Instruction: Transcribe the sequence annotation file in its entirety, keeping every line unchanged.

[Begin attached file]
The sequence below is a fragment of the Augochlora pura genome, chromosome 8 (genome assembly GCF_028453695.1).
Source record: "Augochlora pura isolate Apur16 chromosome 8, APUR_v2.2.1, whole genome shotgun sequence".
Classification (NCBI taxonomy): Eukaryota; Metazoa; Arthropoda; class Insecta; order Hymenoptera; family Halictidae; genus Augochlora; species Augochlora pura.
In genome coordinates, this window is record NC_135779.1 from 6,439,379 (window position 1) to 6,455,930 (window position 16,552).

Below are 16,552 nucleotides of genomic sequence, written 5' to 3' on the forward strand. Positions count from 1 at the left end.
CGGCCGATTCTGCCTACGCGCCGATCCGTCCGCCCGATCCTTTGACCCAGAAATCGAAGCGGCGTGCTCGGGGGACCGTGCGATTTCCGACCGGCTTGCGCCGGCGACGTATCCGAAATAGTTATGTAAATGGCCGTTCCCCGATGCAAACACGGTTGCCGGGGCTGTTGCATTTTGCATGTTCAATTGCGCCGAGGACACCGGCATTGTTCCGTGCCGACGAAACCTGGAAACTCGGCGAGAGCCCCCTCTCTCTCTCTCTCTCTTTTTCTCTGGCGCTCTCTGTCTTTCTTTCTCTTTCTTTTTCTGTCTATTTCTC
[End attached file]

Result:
The sequence below is a fragment of the Augochlora pura genome, chromosome 8 (genome assembly GCF_028453695.1).
Source record: "Augochlora pura isolate Apur16 chromosome 8, APUR_v2.2.1, whole genome shotgun sequence".
Classification (NCBI taxonomy): Eukaryota; Metazoa; Arthropoda; class Insecta; order Hymenoptera; family Halictidae; genus Augochlora; species Augochlora pura.
In genome coordinates, this window is record NC_135779.1 from 6,439,379 (window position 1) to 6,455,930 (window position 16,552).

Below are 16,552 nucleotides of genomic sequence, written 5' to 3' on the forward strand. Positions count from 1 at the left end.
CGGCCGATTCTGCCTACGCGCCGATCCGTCCGCCCGATCCTTTGACCCAGAAATCGAAGCGGCGTGCTCGGGGGACCGTGCGATTTCCGACCGGCTTGCGCCGGCGACGTATCCGAAATAGTTATGTAAATGGCCGTTCCCCGATGCAAACACGGTTGCCGGGGCTGTTGCATTTTGCATGTTCAATTGCGCCGAGGACACCGGCATTGTTCCGTGCCGACGAAACCTGGAAACTCGGCGAGAGCCCCCTCTCTCTCTCTCTCTCTTTTTCTCTGGCGCTCTCTGTCTTTCTTTCTCTTTCTTTTTCTGTCTATTTCTC